Even Doctors Are Afraid of These Infections

December 20, 2018 by Steven M. Peters

Source: RapidEye / Getty Images
Doctors working in hospitals and emergency rooms have seen all kinds of infections and complications — from easily treatable urinary tract infections to potentially deadly sepsis. But some viruses scare them more than others, and they are more common than you think.

Most people probably fear human immunodeficiency virus (HIV), but in reality it’s not something doctors are frightened of, according to Dr. Paul Zelenetz, Chief of Division of Infectious Diseases at ProHEALTH Care. “It’s very rare,” he said. “Between 2000 and 2012, there was only one documented health care-related HIV acquisition.”

A lot of scary infections, such as Ebola, don’t spread that easily, but are made highly contagious because of lack of healthcare, noted Dr. Matthew Sims, director of Infectious Disease Research for Beaumont Hospital, Royal Oak, Michigan. “What makes it scary is where it’s spreading.”

What people in developed countries should be worried about the most are respiratory diseases because they can “really spread like fire,” Sims added. The other worrisome infections are those caused by bacteria that have become resistant due to overuse of antibiotics, according to Bonnie Prokesch, M.D., director of Antimicrobial Stewardship, Parkland Health & Hospital System and Assistant Professor of Infectious Diseases, UT Southwestern Medical Center.

Certain diseases are more likely to spread in hospitals because of the increased risk of accidental sticks with infected needles, and of breathing in an infectious virus or bacteria.

To identify the infections that even doctors find scary, 24/7 Wall St. consulted several doctors specializing in infectious diseases and reviewed prevention and treatment guidelines as well as death toll data from the Centers for Disease Control and Prevention (CDC) and the World Health Organization (WHO).

Click here to read about 10 infections even doctors are afraid of.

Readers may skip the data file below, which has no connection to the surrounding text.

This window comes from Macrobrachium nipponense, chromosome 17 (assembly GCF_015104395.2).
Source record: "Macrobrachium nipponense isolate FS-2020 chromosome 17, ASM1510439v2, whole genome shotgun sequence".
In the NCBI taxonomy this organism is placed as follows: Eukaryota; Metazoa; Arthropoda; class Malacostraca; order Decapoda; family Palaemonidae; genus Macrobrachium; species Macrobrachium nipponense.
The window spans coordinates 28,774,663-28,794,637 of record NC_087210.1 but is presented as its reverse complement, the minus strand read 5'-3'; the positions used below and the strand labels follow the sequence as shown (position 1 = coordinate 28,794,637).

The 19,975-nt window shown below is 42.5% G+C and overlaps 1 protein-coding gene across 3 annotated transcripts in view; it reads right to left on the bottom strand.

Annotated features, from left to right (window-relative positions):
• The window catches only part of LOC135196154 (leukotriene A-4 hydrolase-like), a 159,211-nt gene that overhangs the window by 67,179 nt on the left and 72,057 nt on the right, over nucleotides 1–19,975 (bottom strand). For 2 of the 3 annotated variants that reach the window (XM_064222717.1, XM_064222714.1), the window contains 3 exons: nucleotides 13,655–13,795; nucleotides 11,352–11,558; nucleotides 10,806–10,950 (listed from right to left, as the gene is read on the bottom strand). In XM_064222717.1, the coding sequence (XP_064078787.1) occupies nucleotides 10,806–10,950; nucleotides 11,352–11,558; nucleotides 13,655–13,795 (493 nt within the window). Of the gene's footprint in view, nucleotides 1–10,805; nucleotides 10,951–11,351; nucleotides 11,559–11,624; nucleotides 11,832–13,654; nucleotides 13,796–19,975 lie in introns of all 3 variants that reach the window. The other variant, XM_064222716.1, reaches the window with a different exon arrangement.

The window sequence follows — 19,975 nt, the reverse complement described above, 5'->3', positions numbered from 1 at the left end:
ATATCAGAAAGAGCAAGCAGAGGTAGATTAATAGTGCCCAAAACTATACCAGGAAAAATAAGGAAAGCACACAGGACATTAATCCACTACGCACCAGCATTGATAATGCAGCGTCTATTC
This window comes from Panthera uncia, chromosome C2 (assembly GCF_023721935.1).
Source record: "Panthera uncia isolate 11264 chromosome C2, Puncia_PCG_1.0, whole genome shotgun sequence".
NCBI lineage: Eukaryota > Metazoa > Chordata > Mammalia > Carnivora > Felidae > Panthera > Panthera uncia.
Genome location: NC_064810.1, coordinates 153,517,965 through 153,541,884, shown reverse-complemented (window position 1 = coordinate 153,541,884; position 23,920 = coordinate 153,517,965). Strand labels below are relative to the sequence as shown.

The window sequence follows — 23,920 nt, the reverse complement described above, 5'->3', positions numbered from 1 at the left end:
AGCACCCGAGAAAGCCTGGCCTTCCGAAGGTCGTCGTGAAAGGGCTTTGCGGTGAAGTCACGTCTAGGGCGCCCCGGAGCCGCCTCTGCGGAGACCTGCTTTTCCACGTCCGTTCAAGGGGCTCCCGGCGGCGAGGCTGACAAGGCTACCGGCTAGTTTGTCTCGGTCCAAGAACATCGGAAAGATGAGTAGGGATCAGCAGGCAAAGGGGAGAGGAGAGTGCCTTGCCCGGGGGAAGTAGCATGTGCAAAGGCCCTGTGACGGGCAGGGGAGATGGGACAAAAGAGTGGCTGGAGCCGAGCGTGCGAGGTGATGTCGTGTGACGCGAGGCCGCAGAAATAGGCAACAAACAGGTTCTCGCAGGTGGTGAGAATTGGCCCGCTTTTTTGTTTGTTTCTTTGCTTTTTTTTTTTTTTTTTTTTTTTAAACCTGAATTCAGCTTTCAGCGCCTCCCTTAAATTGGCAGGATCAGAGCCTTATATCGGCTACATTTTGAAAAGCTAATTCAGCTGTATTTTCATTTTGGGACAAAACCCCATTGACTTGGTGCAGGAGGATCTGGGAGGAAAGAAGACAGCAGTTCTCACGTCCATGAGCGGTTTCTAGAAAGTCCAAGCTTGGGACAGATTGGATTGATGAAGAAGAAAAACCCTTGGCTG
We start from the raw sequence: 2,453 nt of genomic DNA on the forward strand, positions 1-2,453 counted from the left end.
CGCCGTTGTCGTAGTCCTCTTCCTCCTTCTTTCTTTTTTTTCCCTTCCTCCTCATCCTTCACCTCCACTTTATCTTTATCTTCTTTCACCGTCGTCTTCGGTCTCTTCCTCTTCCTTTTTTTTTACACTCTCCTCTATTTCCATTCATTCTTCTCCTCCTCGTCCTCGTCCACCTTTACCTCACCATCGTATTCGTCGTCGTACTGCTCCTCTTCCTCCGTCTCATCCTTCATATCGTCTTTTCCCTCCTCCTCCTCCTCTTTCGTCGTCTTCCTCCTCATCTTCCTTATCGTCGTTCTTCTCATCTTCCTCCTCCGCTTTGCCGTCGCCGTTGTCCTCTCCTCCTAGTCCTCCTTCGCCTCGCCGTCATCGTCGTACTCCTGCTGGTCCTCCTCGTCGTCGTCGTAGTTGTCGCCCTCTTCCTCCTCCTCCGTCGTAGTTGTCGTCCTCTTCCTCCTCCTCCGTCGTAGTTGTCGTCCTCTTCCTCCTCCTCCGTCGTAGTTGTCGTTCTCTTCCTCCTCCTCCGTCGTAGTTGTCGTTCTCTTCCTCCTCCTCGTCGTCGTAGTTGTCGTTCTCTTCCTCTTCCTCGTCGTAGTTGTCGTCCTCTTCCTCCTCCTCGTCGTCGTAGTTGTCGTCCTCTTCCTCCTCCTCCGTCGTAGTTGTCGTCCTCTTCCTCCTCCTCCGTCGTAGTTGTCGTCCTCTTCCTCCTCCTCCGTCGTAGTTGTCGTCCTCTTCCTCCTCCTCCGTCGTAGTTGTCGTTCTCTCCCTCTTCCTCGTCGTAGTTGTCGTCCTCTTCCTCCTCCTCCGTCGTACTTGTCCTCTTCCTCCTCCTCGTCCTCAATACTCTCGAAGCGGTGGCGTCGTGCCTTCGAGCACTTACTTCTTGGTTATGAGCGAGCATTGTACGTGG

Source: Rowan Jordan / Getty Images

1. Flu

The scariest infection is the flu, according to Dr. Matthew Sims, director of Infectious Disease Research for Beaumont Hospital, Royal Oak, Michigan. “People think they are just going to get a little cough, but the flu kills 10,000 people in the United States in a good year.” The 2017-2018 flu season was the deadliest since tracking began in 1976, killing 80,000 people across the country.

“We have a vaccine that works very well, but it’s horribly underused,” Sims said. The virus “spreads like crazy” by coughing, sneezing, or even talking. Droplets can travel as far as six feet, landing on the mouths and noses of people nearby, infecting them.

One of the reasons why it spreads so quickly is that people are contagious 24 hours before they show any symptoms, Zelenetz, said.

[in-text-ad]

Source: Pattadis Walarput / Getty Images

2. Tuberculosis

“After the flu, tuberculosis is the one I’d be most worried about,” Zelenetz said. The diagnosis is not always clear, and tests can be wrong. A weaker immune system can confuse the results. “The bacteria can float to quite a distance — you can be down the hall and still catch it,” he said.

The bacterial infection that mainly affects the lungs is airborne and can be fatal if left untreated. A person is no longer contagious after a few weeks of treatment, which can last up to a year.